I have a confession to make:
I’ve been freelancing full-time for three years, am making more money than ever and I still have problems when it comes to the freelance income roller coaster.
In fact, if there was one thing I’d have to say I don’t like about freelancing is that it’s very difficult to plan with variable income. (On the bright side: I can make whatever kind of money I want and have a bit more control over the amount of work I take on.)
Since I still find myself struggling with the freelance income roller coaster I decided to a) call myself out and b) find some strategies to help. Here are some of the ways you can make freelance income a little more manageable.
Focus on having fixed expenses.
People with a regular paycheck often times have more stable income but unstable expenses. Freelancers are tempted to have both unstable income and unstable expenses.
Well, the buck stops here!
Your first task in dealing with the freelance income roller coaster is to focus on having fixed expenses. That way, you know what you need to make each month and can reverse engineer the process.
Get clear on the numbers.
Clarity is key when it comes to dealing with the freelance income roller coaster. I recently did the math where I figured out my expenses for my business and my personal life. I then threw in taxes for good measure. By getting clear on all these numbers I was able to determine that I need to make at least $7,000 each month.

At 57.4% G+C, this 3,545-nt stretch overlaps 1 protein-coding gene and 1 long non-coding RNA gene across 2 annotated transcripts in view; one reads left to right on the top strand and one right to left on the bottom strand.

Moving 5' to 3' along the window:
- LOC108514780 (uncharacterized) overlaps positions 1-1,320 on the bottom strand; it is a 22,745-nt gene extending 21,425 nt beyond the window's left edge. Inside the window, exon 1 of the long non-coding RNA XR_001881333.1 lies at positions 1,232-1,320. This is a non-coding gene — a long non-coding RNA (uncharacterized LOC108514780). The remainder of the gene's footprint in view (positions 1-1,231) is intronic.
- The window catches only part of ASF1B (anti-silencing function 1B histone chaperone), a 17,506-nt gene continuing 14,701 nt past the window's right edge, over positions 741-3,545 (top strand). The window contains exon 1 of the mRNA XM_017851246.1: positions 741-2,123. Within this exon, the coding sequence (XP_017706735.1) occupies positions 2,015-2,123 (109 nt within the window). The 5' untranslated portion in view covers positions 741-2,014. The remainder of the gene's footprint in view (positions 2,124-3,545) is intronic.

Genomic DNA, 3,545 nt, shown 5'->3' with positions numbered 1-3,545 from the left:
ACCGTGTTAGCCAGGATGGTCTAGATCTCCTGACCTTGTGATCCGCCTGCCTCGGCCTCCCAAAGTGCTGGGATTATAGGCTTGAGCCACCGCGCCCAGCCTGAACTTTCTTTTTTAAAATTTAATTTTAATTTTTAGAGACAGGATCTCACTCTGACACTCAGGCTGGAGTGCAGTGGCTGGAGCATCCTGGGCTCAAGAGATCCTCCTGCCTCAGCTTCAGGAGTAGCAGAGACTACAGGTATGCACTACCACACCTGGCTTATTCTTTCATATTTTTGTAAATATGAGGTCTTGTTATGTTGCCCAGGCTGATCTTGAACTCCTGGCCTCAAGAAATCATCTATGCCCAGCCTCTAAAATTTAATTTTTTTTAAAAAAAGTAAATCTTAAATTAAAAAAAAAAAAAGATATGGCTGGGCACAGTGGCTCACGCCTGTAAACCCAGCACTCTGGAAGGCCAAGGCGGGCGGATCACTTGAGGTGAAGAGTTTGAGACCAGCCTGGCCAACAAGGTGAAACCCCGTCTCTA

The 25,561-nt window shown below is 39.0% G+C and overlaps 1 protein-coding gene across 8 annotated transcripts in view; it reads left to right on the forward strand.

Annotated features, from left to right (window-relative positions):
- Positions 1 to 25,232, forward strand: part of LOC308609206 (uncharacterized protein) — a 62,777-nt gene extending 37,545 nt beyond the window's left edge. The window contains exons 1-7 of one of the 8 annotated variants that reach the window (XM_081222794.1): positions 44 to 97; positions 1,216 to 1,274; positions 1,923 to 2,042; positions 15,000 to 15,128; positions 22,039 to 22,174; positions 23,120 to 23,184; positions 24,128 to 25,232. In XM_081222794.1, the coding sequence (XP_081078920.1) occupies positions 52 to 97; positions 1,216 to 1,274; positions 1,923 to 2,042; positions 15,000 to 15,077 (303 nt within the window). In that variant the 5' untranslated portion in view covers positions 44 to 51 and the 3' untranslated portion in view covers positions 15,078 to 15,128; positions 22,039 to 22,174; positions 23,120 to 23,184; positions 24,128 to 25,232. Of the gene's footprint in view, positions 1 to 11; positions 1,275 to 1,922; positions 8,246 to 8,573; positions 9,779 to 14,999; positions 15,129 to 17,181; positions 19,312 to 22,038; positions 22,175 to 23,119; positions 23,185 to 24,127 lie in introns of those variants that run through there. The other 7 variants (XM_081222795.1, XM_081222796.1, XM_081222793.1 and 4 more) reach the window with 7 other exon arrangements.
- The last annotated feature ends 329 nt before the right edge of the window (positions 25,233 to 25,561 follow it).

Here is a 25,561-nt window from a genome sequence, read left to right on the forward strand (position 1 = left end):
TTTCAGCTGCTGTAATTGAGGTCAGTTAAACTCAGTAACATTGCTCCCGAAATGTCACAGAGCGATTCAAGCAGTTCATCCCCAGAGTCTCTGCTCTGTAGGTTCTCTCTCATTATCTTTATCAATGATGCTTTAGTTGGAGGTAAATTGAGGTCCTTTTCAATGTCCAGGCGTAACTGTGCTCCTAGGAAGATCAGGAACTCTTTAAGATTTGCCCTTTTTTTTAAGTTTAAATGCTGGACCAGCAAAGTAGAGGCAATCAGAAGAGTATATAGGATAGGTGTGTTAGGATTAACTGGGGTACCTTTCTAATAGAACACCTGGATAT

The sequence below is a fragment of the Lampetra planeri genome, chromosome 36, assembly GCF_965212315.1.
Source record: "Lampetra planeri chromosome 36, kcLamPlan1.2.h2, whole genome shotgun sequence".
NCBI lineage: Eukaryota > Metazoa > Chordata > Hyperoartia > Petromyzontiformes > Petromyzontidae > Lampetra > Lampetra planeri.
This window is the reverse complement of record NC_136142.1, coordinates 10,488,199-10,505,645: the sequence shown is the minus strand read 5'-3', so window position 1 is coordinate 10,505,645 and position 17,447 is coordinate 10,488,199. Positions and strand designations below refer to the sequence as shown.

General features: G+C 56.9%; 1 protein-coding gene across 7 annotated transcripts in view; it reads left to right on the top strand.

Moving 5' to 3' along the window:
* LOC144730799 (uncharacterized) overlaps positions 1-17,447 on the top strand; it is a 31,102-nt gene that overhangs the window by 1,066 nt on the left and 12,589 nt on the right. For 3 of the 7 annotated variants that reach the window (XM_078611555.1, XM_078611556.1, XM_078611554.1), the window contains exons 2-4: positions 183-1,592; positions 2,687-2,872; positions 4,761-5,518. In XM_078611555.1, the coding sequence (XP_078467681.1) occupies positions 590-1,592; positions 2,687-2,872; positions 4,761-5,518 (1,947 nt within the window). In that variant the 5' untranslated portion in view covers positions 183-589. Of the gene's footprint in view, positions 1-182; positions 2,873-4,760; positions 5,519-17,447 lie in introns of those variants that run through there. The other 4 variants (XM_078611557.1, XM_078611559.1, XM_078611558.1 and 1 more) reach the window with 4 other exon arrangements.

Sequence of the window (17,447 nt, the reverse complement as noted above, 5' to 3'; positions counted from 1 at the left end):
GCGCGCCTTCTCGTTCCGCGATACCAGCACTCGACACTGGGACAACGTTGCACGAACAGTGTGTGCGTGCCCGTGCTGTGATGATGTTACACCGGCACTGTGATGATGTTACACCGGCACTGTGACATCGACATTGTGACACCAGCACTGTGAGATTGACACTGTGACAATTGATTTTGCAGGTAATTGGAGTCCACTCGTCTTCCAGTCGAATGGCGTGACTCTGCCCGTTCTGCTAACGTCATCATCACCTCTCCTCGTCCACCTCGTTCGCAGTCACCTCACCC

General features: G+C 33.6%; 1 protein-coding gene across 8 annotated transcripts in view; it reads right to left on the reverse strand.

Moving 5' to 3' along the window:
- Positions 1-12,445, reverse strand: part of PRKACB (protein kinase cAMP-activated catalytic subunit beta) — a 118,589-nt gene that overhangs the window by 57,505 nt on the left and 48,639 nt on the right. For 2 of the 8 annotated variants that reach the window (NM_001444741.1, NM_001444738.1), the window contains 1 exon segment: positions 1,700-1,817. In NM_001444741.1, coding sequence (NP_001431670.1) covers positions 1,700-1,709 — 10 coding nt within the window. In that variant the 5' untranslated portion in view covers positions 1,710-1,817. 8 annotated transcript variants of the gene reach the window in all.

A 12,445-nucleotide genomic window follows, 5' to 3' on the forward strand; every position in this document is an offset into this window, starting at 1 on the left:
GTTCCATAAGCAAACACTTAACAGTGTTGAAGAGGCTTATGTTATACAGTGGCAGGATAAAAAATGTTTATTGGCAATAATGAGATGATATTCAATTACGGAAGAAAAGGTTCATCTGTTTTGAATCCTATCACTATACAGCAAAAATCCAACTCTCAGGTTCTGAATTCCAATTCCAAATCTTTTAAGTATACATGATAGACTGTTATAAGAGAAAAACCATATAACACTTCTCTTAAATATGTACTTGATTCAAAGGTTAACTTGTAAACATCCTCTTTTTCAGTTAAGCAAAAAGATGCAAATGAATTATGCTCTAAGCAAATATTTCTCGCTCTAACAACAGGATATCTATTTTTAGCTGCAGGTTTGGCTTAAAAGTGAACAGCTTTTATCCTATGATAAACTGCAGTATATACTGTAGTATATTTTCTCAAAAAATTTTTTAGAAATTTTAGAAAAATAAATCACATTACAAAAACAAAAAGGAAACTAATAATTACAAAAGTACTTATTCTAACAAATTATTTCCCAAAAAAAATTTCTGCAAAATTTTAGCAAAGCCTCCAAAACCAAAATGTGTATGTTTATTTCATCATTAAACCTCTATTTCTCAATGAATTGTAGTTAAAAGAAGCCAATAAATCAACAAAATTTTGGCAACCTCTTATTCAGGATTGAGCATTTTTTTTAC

From there, I ask myself how much I want to put in savings, how much I want to pay myself in a salary and if I can bring down without sacrificing quality. After doing this the number was still $7,000 at which point I start asking myself how I can get to that $7.000 each month.
Prioritize your savings.
If there’s one great thing that’s come from dealing with the freelance income roller coaster it’s that I’ve made saving money a habit. In fact, the first thing I do when I get a windfall of cash is to save it.
This is because I’ve learned the hard way that freelancers should always have some cash on hand. For example, I now have an unexpected $1500 expense I have to deal with, but I’m not stressing about it because I’ve got money in savings.
Make tracking your income and expenses a habit.
I’ve recently mentioned that becoming a freelancer will force you to take a look at your finances. Fortunately, there are tools available out there that help you track your income and expenses with ease.
First, find a tool like Due to help to track business revenue and hours worked. You’ll also want to keep an eye on business expenses.
Second, you’ll also want to track your personal finances with a tool like Mint or Personal Capital. Remember, as a freelancer, you’re dealing with two budgets instead of just one.
By following these tips you’ll be able to better manage the freelance income roller coaster. Just keep in mind that this stuff takes practice and you’ll get better at it with time.